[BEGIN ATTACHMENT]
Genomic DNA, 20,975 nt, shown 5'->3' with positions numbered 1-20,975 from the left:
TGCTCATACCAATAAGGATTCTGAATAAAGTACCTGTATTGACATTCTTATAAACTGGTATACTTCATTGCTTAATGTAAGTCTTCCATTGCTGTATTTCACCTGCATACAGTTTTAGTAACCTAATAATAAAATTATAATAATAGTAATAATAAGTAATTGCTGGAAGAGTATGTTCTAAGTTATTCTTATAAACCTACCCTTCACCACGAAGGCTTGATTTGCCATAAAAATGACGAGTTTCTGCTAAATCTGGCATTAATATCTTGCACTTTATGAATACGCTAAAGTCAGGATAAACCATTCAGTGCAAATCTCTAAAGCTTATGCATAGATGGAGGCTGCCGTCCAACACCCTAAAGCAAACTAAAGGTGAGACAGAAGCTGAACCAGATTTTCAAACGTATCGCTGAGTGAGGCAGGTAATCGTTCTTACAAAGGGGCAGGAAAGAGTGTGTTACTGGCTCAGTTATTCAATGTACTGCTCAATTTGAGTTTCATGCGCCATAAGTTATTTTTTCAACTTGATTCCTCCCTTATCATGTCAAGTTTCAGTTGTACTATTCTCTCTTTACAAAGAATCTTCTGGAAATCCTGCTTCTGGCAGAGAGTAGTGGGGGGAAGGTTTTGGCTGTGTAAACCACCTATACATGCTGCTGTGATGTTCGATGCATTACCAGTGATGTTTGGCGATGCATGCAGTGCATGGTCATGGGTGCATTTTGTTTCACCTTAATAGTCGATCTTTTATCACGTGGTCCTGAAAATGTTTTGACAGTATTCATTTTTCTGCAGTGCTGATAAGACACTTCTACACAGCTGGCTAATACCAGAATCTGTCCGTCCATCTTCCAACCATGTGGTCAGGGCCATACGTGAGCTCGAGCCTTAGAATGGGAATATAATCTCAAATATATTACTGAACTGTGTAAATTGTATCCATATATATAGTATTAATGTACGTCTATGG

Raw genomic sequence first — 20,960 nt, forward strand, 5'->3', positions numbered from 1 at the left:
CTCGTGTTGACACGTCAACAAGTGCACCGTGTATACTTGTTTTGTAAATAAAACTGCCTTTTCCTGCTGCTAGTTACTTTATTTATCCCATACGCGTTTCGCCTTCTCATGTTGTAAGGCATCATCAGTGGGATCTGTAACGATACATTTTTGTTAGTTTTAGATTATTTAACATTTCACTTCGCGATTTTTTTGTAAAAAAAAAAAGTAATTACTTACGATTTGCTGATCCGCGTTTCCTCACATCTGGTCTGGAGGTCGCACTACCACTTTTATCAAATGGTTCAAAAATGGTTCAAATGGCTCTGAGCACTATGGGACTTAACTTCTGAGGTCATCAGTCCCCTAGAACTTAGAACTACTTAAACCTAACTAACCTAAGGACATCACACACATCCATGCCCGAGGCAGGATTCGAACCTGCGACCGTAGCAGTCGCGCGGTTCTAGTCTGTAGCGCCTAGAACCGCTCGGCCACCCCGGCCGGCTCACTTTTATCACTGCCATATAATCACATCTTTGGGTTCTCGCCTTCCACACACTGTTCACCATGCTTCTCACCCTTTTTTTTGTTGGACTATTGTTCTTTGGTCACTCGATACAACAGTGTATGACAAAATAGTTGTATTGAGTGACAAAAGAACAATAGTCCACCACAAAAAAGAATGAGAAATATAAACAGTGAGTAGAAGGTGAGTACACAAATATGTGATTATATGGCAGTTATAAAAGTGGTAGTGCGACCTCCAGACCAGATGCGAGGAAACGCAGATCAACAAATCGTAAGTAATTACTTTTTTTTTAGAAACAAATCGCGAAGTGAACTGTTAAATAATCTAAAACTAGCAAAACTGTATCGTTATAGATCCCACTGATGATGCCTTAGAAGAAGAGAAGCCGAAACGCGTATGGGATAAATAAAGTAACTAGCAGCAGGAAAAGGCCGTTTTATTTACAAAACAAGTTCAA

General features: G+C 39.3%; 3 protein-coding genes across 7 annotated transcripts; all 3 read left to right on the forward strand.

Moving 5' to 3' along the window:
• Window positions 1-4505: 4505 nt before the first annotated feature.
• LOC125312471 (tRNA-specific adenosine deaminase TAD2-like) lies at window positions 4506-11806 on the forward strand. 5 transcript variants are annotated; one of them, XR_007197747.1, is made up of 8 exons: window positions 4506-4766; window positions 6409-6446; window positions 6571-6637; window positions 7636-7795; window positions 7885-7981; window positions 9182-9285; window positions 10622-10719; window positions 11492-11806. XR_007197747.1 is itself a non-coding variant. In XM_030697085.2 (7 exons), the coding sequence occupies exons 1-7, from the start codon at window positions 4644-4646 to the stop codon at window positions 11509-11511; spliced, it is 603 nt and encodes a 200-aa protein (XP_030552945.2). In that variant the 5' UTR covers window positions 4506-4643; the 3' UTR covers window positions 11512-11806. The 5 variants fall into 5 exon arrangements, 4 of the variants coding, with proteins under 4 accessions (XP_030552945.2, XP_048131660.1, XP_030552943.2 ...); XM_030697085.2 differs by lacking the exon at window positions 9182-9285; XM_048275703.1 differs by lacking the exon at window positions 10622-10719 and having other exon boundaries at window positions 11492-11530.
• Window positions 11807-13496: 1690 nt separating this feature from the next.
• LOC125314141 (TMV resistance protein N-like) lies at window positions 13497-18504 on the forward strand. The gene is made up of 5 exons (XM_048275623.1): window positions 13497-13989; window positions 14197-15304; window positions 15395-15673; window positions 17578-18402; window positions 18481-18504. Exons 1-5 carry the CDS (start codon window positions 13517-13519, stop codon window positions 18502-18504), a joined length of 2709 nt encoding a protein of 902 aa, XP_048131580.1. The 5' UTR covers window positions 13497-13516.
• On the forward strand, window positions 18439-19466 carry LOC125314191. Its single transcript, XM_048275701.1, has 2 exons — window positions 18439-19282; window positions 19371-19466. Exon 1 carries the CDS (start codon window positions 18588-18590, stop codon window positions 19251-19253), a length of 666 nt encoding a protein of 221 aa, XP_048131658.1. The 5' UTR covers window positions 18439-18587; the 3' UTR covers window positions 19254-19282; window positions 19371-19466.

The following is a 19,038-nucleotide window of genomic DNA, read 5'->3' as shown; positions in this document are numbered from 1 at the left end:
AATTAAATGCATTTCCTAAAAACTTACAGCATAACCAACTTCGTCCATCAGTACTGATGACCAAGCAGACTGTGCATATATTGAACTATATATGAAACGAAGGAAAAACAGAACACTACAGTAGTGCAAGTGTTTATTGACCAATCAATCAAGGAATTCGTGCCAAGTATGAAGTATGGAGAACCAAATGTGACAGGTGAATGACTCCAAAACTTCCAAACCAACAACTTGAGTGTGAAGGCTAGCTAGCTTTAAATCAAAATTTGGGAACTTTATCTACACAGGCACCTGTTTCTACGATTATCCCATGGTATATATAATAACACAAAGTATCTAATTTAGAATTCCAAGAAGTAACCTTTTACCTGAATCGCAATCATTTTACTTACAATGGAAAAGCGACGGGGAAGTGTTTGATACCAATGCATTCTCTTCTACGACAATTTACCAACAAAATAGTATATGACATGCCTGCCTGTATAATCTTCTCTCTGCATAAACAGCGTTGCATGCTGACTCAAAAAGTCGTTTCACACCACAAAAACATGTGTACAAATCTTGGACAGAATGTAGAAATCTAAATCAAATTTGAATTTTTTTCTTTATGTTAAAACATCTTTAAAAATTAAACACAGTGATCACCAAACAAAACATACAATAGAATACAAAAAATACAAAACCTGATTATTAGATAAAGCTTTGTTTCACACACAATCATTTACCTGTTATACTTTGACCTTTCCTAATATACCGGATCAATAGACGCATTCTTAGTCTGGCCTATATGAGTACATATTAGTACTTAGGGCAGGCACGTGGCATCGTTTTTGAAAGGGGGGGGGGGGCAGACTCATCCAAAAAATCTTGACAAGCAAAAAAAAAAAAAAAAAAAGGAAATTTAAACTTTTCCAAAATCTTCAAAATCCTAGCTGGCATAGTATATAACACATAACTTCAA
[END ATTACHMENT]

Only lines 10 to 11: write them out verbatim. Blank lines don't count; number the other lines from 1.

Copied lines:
• LOC125314141 (TMV resistance protein N-like) lies at window positions 13497-18504 on the forward strand. The gene is made up of 5 exons (XM_048275623.1): window positions 13497-13989; window positions 14197-15304; window positions 15395-15673; window positions 17578-18402; window positions 18481-18504. Exons 1-5 carry the CDS (start codon window positions 13517-13519, stop codon window positions 18502-18504), a joined length of 2709 nt encoding a protein of 902 aa, XP_048131580.1. The 5' UTR covers window positions 13497-13516.
• On the forward strand, window positions 18439-19466 carry LOC125314191. Its single transcript, XM_048275701.1, has 2 exons — window positions 18439-19282; window positions 19371-19466. Exon 1 carries the CDS (start codon window positions 18588-18590, stop codon window positions 19251-19253), a length of 666 nt encoding a protein of 221 aa, XP_048131658.1. The 5' UTR covers window positions 18439-18587; the 3' UTR covers window positions 19254-19282; window positions 19371-19466.